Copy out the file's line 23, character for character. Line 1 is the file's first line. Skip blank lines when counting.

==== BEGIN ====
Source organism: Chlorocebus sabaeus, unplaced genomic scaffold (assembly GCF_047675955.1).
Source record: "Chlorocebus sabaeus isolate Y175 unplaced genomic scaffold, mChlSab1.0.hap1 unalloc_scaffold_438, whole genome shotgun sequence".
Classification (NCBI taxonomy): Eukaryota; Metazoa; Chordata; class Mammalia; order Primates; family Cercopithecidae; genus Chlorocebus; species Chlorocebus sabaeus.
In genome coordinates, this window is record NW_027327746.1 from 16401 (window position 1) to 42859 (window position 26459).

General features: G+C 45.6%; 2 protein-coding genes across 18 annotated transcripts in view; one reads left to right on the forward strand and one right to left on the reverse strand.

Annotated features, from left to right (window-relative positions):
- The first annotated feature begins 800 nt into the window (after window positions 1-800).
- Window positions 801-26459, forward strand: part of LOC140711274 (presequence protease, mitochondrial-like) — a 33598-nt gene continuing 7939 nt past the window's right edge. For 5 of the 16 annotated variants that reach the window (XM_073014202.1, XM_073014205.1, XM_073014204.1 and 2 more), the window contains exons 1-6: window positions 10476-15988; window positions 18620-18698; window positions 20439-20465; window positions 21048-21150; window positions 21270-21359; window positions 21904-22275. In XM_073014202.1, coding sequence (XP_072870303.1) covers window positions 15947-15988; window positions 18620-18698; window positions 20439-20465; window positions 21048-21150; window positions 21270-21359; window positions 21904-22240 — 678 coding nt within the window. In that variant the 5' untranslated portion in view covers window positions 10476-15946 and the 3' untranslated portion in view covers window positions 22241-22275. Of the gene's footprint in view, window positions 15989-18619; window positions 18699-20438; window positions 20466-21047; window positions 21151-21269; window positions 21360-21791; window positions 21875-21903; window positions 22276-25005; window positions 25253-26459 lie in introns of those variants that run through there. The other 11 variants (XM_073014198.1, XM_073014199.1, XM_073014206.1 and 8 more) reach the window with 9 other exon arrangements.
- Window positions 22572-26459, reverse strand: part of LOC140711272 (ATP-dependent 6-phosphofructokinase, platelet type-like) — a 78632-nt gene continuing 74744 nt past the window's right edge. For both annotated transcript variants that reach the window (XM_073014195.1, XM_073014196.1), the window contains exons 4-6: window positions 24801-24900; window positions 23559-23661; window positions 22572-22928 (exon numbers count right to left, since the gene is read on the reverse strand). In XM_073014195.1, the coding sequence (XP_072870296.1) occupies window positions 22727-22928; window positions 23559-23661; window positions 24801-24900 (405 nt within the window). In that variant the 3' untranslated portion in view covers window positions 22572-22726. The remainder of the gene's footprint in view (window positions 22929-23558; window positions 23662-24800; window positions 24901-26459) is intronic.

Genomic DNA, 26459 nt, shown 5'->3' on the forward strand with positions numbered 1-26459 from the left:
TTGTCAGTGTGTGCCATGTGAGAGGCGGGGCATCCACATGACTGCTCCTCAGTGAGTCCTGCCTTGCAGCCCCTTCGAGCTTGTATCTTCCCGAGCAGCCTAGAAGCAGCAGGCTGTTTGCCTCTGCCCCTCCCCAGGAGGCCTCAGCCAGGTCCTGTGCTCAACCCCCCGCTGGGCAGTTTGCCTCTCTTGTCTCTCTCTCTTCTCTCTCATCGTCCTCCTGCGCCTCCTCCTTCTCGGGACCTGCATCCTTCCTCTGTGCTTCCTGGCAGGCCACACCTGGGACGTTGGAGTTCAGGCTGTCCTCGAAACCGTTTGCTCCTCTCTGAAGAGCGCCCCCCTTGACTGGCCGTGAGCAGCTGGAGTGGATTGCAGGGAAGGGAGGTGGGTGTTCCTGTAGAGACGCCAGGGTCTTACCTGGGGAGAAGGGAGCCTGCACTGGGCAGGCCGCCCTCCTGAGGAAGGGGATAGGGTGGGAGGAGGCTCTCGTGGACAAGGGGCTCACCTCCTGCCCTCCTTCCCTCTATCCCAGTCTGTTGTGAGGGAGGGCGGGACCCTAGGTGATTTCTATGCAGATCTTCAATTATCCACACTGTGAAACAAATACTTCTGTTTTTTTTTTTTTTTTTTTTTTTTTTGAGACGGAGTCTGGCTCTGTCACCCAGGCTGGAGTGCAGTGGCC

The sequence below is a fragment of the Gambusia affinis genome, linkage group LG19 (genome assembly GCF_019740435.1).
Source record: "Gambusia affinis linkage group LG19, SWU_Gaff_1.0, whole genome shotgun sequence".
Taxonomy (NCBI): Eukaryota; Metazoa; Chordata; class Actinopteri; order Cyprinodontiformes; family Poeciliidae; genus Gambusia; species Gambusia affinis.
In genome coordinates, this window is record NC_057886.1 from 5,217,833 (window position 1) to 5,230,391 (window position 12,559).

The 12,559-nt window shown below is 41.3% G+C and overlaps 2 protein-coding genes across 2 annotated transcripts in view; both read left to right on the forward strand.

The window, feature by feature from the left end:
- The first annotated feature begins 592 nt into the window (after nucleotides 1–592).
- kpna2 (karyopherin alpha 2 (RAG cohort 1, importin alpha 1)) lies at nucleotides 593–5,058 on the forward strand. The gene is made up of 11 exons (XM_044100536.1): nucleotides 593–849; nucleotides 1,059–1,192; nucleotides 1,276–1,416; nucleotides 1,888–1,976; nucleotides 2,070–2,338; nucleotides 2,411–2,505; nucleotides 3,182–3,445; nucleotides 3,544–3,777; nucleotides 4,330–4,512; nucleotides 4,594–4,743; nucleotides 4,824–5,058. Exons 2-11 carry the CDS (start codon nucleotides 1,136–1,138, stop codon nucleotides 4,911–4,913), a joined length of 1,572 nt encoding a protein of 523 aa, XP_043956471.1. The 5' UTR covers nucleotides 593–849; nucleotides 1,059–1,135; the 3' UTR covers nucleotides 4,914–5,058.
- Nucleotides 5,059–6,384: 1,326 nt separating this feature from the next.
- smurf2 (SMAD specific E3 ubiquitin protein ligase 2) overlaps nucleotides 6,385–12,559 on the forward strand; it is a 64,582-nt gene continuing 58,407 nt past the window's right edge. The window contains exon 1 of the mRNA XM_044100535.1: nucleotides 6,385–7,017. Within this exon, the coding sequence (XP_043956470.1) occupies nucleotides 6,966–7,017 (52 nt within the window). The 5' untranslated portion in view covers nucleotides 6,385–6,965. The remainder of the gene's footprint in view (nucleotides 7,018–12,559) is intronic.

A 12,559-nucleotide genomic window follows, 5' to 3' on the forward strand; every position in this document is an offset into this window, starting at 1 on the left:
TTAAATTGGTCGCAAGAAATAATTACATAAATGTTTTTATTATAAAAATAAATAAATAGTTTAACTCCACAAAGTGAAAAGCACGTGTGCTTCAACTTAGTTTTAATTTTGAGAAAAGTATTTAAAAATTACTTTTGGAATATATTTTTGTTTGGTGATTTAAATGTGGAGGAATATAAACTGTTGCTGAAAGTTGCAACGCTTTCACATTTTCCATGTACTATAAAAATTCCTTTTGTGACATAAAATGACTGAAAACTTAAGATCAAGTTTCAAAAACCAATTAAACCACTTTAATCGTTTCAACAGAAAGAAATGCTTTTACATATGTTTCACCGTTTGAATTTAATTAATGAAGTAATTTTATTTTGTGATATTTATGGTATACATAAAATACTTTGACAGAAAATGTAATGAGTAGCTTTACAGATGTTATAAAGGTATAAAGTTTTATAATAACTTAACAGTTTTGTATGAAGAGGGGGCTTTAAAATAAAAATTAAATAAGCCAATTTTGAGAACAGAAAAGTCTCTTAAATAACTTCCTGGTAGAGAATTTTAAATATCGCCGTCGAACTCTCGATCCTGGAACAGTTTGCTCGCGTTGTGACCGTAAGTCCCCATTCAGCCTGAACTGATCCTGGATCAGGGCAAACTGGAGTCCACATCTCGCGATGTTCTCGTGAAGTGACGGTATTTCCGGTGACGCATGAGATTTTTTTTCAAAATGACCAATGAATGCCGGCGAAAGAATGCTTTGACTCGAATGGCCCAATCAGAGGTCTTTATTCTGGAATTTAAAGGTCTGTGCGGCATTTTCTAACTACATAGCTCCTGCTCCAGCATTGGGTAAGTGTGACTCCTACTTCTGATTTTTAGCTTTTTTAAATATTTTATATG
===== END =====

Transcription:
TTAAATTGGTCGCAAGAAATAATTACATAAATGTTTTTATTATAAAAATAAATAAATAGTTTAACTCCACAAAGTGAAAAGCACGTGTGCTTCAACTTAGTTTTAATTTTGAGAAAAGTATTTAAAAATTACTTTTGGAATATATTTTTGTTTGGTGATTTAAATGTGGAGGAATATAAACTGTTGCTGAAAGTTGCAACGCTTTCACATTTTCCATGTACTATAAAAATTCCTTTTGTGACATAAAATGACTGAAAACTTAAGATCAAGTTTCAAAAACCAATTAAACCACTTTAATCGTTTCAACAGAAAGAAATGCTTTTACATATGTTTCACCGTTTGAATTTAATTAATGAAGTAATTTTATTTTGTGATATTTATGGTATACATAAAATACTTTGACAGAAAATGTAATGAGTAGCTTTACAGATGTTATAAAGGTATAAAGTTTTATAATAACTTAACAGTTTTGTATGAAGAGGGGGCTTTAAAATAAAAATTAAATAAGCCAATTTTGAGAACAGAAAAGTCTCTTAAATAACTTCCTGGTAGAGAATTTTAAATATCGCCGTCGAACTCTCGATCCTGGAACAGTTTGCTCGCGTTGTGACCGTAAGTCCCCATTCAGCCTGAACTGATCCTGGATCAGGGCAAACTGGAGTCCACATCTCGCGATGTTCTCGTGAAGTGACGGTATTTCCGGTGACGCATGAGATTTTTTTTCAAAATGACCAATGAATGCCGGCGAAAGAATGCTTTGACTCGAATGGCCCAATCAGAGGTCTTTATTCTGGAATTTAAAGGTCTGTGCGGCATTTTCTAACTACATAGCTCCTGCTCCAGCATTGGGTAAGTGTGACTCCTACTTCTGATTTTTAGCTTTTTTAAATATTTTATATG